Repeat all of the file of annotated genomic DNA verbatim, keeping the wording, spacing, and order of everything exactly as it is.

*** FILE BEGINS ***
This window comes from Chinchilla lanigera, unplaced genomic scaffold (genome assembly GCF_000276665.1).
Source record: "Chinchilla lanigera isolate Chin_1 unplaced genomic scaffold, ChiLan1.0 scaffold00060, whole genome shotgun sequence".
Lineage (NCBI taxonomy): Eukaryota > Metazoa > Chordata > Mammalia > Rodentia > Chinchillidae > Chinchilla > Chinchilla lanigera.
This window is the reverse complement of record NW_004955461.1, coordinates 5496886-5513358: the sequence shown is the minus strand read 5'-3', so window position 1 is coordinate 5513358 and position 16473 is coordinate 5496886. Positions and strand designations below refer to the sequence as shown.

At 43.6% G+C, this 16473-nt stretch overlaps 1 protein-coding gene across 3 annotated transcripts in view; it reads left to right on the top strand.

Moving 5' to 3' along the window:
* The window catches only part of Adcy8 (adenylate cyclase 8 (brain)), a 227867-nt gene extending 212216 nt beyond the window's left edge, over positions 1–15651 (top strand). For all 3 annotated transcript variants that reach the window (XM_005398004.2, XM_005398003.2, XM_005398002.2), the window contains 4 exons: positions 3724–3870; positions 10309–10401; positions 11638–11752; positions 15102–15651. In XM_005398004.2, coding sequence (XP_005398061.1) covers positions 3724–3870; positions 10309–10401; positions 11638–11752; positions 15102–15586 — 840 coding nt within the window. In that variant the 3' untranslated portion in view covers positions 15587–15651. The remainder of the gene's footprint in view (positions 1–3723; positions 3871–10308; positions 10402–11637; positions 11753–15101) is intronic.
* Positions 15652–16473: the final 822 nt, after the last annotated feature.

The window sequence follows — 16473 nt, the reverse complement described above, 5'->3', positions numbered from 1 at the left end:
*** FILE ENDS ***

This window comes from Chinchilla lanigera, unplaced genomic scaffold (genome assembly GCF_000276665.1).
Source record: "Chinchilla lanigera isolate Chin_1 unplaced genomic scaffold, ChiLan1.0 scaffold00060, whole genome shotgun sequence".
Lineage (NCBI taxonomy): Eukaryota > Metazoa > Chordata > Mammalia > Rodentia > Chinchillidae > Chinchilla > Chinchilla lanigera.
This window is the reverse complement of record NW_004955461.1, coordinates 5496886-5513358: the sequence shown is the minus strand read 5'-3', so window position 1 is coordinate 5513358 and position 16473 is coordinate 5496886. Positions and strand designations below refer to the sequence as shown.

At 43.6% G+C, this 16473-nt stretch overlaps 1 protein-coding gene across 3 annotated transcripts in view; it reads left to right on the top strand.

Moving 5' to 3' along the window:
* The window catches only part of Adcy8 (adenylate cyclase 8 (brain)), a 227867-nt gene extending 212216 nt beyond the window's left edge, over positions 1–15651 (top strand). For all 3 annotated transcript variants that reach the window (XM_005398004.2, XM_005398003.2, XM_005398002.2), the window contains 4 exons: positions 3724–3870; positions 10309–10401; positions 11638–11752; positions 15102–15651. In XM_005398004.2, coding sequence (XP_005398061.1) covers positions 3724–3870; positions 10309–10401; positions 11638–11752; positions 15102–15586 — 840 coding nt within the window. In that variant the 3' untranslated portion in view covers positions 15587–15651. The remainder of the gene's footprint in view (positions 1–3723; positions 3871–10308; positions 10402–11637; positions 11753–15101) is intronic.
* Positions 15652–16473: the final 822 nt, after the last annotated feature.

The window sequence follows — 16473 nt, the reverse complement described above, 5'->3', positions numbered from 1 at the left end: